Previously identified QTLs and genes in qDTY4.1, qDTY 7.1 and qDTY 9.1 may provide insights as to why the QTLs identified in the present study contribute to grain yield advantage under RS. The QTLs associated with germination51, panicle length (sp2(t))52, tiller number (tp7(b))53, days to flowering (dth7.1)54 and rice stripe virus resistance (Rurm1)55 were identified in qDTY 7.1 region. Various genes related to stress-signaling, stress-responses and signaling, growth and development processes, and hormonal regulation and transcription factors were reported within qDTY 4.1 and qDTY 9.1 by Swamy et al.13. The upstream region of qDTY 7.1 (15603452-18640879 bp) found to be associated with the gene responsive to phosphate uptake efficiency (Li et al. 201456) and downstream region with gene conferring resistance to blast and bacterial late blight (Calmodulin-Binding Transcription Factor; oscbt; 18865438-18878266 bp;; Koo et al. 200857). There could be a probability that the genomic region (15414191-18878266) on chromosome 7 may be involved in providing tolerance to multiple stresses involving increasing nutrient uptake to increase yield under drought and biotic stress resistance. Further detailed studies on targeted genomic region on chromosome 7 may reveal additional information.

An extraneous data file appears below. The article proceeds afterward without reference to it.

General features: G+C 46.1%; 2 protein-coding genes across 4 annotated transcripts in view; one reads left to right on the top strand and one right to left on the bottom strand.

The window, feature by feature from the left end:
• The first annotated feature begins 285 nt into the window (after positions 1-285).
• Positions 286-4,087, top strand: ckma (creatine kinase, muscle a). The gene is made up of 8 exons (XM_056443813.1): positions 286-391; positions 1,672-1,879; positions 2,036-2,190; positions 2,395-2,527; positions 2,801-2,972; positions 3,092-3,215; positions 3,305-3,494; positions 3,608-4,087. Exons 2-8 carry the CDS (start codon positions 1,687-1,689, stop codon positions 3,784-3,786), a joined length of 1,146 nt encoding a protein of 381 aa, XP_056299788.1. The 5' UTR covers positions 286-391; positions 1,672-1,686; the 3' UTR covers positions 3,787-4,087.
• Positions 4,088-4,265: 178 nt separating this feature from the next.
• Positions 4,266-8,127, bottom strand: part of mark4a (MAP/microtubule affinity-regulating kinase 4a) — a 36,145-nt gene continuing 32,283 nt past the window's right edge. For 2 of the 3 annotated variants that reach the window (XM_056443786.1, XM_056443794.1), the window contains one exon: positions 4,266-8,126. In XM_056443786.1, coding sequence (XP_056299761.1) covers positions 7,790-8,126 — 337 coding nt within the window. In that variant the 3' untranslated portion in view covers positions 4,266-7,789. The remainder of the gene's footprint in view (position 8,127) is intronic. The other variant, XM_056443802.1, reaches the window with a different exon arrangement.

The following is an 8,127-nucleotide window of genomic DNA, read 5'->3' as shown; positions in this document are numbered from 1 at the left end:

The results reported in the present study indicate the effectiveness of introgressed QTLs, interaction of QTLs with other loci, to further enhance GY under reproductive-stage drought stress while following MAS and MARS approaches. The GY advantage achieved is more in MARS than in MAS. Drought-tolerant Samba Mahsuri PLs with a grain yield advantage of 0.5–1.0 t ha−1 under reproductive-stage drought stress were developed. The PLs showing similar grain type and plant type as Samba Mahsuri together with the tolerance to biotic and abiotic stress may act as a candidate to replace the variety Samba Mahsuri. The positive interaction of introgressed QTLs with other QTL/genetic region and genetic background as reported in the present study could be one of the possible reason for the variable effect of introgressed QTLs in PLs. Identification of these positive interactions, allele mining and complete sequencing of promising PLs could reduce to a certain extent QTL x genetic background interactions often observed under RS.

Materials and Methods

Plant material, phenotyping, and management